GLENVILLE — In the fraternal world of craft brewing, some see trade secrets as tips to be shared and collaboration as a form of competition.
So it was this week, as a major Cooperstown brewer whose beer is distributed in 47 states joined with a Glenville microbrewery that distributes in 11 upstate counties to start a one-time batch of beer that will be available only in three local restaurants.
Wolf Hollow Brewing Company, co-owned by a church pastor and a school principal who live up the hill in West Glenville, is hoping to benefit from the name recognition of Brewery Ommegang.
Ommegang, a Belgian-owned brewer many times larger, is trying to go a little further with the hyper-local marketing that Wolf Hollow has done so well with.
“Knights on Broadway,” a Belgian pale ale that went into the tank at Wolf Hollow on Wednesday, is their shared path to their separate destinations.
“We’ve done a handful of collaborations,” said Wolf Hollow co-owner Jordan White, who’s also pastor of the West Glenville Reformed Church. “Most often we’ve done some more local collaborations. Our favorite collaboration partner locally is Mad Jack Brewing, we’ve worked with those guys a lot, they’re right in Schenectady. This is our first time branching out to somebody as far away as Ommegang out in Cooperstown.”
Justin “Lottie” Lottridge, head brewer at Ommegang, said the science of brewing is such that most good brewers can figure out how a particular beer was made. So there aren’t a lot of trade secrets.
“We’ve always wanted to help other people and let other people help us. We know we don’t know everything,” he said. “You like to share knowledge. There’s no secrets in brewing. You don’t try to keep it to yourself like a lot of other industries. So we like to do collaborations for that reason.”
Wolf Hollow co-owner Pete Bednarek, who is principal of Scotia-Glenville High School, said there’s a lot of cooperation in the craft-brewing community.
“It’s a strange thing we’ve always heard about and talked about in the industry, it’s collaboratively competitive,” he said. “We want more people drinking craft beer, all of us do. Kind of a ‘high tide rises all boats’ situation. We’re not in competition with each other as much as we are in competition to get people to try more craft beer.”
He added: “This is a cool opportunity. It’s funny how a world-class company and a really small microbrewery have a symbiotic relationship. It’s kind of a pinch-me moment, when you think about it.”
Ommegang is sharing its proprietary yeast for the Knights on Broadway collaboration. It doesn’t give the yeast out, but once again, it’s not hard for other brewers to culture it themselves.
“There’s a lot of home brewers that’ll ask for our yeast,” Lottridge said. “I’m like, ‘Bottom of the bottle, man, don’t drink it all!’”
Brewing beer isn’t like assembling cars on a production line. There’s plenty of time to be social.
At Route 5 brewery Wednesday, the brewers interspersed war stories about overcharged kegs and power outages at critical moments with the workaday details of fermentation temperatures and dry hopping.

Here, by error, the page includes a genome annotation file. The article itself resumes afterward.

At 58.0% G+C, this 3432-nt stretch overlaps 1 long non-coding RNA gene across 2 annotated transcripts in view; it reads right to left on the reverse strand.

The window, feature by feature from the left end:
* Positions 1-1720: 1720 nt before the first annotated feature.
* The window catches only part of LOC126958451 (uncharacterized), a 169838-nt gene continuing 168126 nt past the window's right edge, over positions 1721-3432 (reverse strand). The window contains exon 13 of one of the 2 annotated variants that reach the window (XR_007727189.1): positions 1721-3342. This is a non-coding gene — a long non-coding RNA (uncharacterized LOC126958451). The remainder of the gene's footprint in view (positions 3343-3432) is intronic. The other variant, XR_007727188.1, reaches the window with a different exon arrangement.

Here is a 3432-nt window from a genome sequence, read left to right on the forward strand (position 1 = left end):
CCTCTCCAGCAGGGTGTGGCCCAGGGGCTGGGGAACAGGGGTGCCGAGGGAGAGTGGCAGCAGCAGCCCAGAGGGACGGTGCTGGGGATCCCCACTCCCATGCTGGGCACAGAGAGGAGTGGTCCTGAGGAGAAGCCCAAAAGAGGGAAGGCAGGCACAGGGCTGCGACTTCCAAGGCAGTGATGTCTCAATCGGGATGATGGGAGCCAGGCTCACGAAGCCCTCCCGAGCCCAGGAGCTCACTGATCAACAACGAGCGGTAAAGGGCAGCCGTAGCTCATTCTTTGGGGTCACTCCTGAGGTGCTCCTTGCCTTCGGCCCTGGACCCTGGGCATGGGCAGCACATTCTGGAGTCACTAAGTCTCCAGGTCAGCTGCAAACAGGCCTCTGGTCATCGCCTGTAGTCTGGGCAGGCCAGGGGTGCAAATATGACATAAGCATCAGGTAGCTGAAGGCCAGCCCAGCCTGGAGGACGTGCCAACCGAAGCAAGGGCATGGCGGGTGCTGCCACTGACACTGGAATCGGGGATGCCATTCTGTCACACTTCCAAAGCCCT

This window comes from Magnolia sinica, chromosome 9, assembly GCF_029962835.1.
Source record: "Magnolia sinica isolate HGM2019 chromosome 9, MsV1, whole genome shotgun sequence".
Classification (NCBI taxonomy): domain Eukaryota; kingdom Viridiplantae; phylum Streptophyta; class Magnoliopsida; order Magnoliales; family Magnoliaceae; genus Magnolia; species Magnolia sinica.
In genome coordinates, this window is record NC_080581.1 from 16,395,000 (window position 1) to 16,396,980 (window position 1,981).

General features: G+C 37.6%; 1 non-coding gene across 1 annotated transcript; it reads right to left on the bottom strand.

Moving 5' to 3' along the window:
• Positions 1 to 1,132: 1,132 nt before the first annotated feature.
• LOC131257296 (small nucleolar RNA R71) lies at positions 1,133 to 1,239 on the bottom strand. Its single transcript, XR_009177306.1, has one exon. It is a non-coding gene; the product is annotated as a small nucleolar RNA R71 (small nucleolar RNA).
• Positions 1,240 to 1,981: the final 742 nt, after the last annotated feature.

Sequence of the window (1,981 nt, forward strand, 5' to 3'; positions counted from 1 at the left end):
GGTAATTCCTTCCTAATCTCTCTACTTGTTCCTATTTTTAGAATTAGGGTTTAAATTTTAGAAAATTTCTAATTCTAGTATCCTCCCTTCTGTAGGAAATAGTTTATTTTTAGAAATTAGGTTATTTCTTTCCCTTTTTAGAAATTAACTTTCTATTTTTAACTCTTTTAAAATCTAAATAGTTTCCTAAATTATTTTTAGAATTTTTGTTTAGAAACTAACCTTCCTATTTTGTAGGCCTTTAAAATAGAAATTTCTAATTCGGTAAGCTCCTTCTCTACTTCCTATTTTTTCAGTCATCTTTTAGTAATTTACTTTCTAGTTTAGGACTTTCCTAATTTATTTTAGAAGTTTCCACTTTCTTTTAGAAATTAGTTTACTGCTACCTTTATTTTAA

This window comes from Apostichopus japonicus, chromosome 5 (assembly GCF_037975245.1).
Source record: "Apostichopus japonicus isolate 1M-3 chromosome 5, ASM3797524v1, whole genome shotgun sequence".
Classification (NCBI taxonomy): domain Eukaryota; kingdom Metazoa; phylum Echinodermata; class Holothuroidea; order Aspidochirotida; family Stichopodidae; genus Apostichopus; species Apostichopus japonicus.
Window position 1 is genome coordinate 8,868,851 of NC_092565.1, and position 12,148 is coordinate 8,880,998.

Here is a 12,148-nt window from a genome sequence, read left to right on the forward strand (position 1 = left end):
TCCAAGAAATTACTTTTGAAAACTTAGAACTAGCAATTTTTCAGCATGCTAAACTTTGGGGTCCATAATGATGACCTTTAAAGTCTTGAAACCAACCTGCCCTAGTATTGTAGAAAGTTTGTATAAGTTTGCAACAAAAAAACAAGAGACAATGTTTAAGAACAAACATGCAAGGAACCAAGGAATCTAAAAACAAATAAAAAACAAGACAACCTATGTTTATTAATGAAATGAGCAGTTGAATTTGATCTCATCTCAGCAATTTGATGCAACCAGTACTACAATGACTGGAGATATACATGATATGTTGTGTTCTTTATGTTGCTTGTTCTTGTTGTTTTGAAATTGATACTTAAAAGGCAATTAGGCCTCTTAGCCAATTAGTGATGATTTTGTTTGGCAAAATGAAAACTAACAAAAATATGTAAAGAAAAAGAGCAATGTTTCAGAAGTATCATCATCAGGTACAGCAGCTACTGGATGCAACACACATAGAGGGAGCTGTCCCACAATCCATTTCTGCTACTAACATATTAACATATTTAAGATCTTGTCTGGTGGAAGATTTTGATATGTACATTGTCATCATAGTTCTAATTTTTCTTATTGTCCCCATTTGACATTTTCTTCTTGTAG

There’s another connection for White beyond the shared love of brewing.
“I went to brewing school 13 years ago, and they set me up with an internship at Ommegang,” he said. “I spent five weeks as an intern there, and Lottie was a brewer there. So he and I worked together a lot then. He taught me a lot of the things I learned in that internship. Now he’s the head brewer there, I’m part owner here, it’s one of those full-circle stories, which is really cool.”
There’s more: The Belgian pale ale that was started at Wolf Hollow on Wednesday is the same brew White worked on as a novice at Ommegang.
“They had just brought that beer through all of their R&D and brewed a full-size batch of it for the first time while I was an intern,” he said.
“It didn’t last long because we weren’t equipped to do hoppy beers back then,” Lottridge said. “We are now, but it was a live-and-learn scenario.”
The transition reflects the American marketplace. Ommegang is heavily steeped in the Belgian brewing tradition, in which spices, full body and higher alcohol content are emphasized. Modern American craft brewing, by contrast, has increasingly highlighted hops.
“Most traditional Belgian beers aren’t hoppy at all,” Lottridge said. “They have enough hops in them for the shelf life and the bitterness that you want. They were never trying to make anything like an IPA. They’re using hops more for shelf life and stability.”
But IPA has a lot of fans among American craft beer drinkers.
So the traditional Belgian kriek, saison, witte and quadrupel in Ommegang’s permanent lineup have been joined by an India pale ale, a beer that originated in England and has a substantially higher bitterness rating than any of the Belgian-inspired brews.
The Belgian pale ale dubbed Knights on Broadway, as the name suggests, will bridge the two traditions.
“It’ll be hop-forward but not too bitter,” Lottridge said.
The seven-barrel batch of Knights on Broadway, about 200 gallons, will be ready May 11 and be distributed the following week to Jack’s Oyster House, Loch & Quay, and Parish Public House.
The three restaurants, all on or near Broadway in Albany, will be the only places the new beer is available, White said.
That is, he added, unless Wolf Hollow hold back a sixtel mini-keg for its own taproom.